Sometimes working from home is working all of the time. Sometimes working from home is doing only household chores all of the time. How do you fit both into the one space?

    How do you get everything you need to done? This has been the most common question I have got in the past months.

    The truth is there is no hard and fast answer to it. You do what works. What works for me might not work for you and what works for you might not work for your neighbour.

    I love working from home but It is not without it’s share of challenges. I had plenty of time to adapt over the years. The people that have been forced to adjust without any lead-in time have got it rough though.

  3. I have worked from home / 2 different homes / for about 5 years now. I would preface this by saying living in Ohio we were blessed to have Amy Acton as our public health director so that really helped a lot of people understand what was going on.

    At first, I was like I’ve been doing this for a while it’ll be ok. But then I realized how much I missed the routine of watching sports + social gatherings + planning vacations, etc.

    Working from home during coronavirus is different from working from home minus coronavirus. Great Point!

    Ultimately, I think working from home is more productive for the creative class: if you have an idea spring into your mind you can run over to your workstation and do it. That’s been my experience. And talking to a client or a co-worker over the phone is much more comfortable than someone leaning over your cubicle or over your shoulder as you’re typing or photoshopping.

  4. My family has been a work-from-home family for 10 years now, so it doesn’t feel a whole lot different yet. My kids now work (out of the home), so there’s always that wondering if they’re going to bring it home, but that tends to relax the longer it doesn’t happen.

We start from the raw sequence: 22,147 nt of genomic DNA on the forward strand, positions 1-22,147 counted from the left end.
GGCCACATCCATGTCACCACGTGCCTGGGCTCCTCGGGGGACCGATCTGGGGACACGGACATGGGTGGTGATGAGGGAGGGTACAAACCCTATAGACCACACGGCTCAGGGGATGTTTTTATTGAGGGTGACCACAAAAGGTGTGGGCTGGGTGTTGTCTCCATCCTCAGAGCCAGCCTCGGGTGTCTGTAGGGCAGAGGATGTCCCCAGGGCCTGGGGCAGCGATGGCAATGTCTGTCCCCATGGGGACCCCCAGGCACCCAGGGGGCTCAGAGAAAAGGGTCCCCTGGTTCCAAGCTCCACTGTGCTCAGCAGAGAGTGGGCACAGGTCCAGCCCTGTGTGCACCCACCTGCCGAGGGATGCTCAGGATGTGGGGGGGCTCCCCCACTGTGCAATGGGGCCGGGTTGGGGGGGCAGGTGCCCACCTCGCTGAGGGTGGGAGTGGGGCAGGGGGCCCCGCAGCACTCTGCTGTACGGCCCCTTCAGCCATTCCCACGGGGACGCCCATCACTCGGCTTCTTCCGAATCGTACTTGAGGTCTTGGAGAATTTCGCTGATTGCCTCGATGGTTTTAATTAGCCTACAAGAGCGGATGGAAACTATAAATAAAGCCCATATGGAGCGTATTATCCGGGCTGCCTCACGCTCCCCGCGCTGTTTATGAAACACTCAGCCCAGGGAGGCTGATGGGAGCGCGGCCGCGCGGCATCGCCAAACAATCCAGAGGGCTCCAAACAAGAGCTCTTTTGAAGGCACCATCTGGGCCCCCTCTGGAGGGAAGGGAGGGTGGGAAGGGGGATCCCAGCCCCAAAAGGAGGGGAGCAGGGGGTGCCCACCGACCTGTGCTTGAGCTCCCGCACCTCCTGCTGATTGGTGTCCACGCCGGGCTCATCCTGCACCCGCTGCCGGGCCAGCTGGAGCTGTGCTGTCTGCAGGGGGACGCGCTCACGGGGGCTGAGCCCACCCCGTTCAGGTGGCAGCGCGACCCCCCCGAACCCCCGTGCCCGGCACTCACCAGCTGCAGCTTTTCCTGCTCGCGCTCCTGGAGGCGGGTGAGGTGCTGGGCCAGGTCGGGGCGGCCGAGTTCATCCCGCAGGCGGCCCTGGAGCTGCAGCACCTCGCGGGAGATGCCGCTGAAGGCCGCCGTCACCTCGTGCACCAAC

While my own life has been largely uninterrupted, the company I work for is NOT a remote work place, so suddenly having EVERYONE work from home was wildly stressful for many of them, especially those with kids. I really feel for them, especially now as they have to decide about school.

    I hear often “When the kids are are grandma’s this remote work stuff is AMAZING. When they’re home it’s pure hell.”

  5. Thanks for this post Justin. Yeah, working remotely, whether for an employer or yourself, comes with a lot of twist and turns. The most recent, although it appears we are already in our natural habitat, comes with challenges still and a lot that you have already faced.

    I will refrain from reflecting of 25+ years of running my businesses out of our home I’ve seen a lot. Back in those days it wasn’t cool for sure :) Take care and do your best.

  6. I think this biggest challenge with the pandemic is that your home became the space for everything, not just work.

    Before the pandemic, if I felt like I needed a change of space I could go work at a coffee shop or I was able to go to the gym. Once everything closed home became the space for everything, but for myself and my partner. This made it really challenging to have boundaries around work and leisure time.

    I think right now remote work can be especially challenging if you don’t have your own personal workspace, but that’s obviously a luxury that may not be available for everyone. This may not have been as noticeable before but with more people/family at home the problem is amplified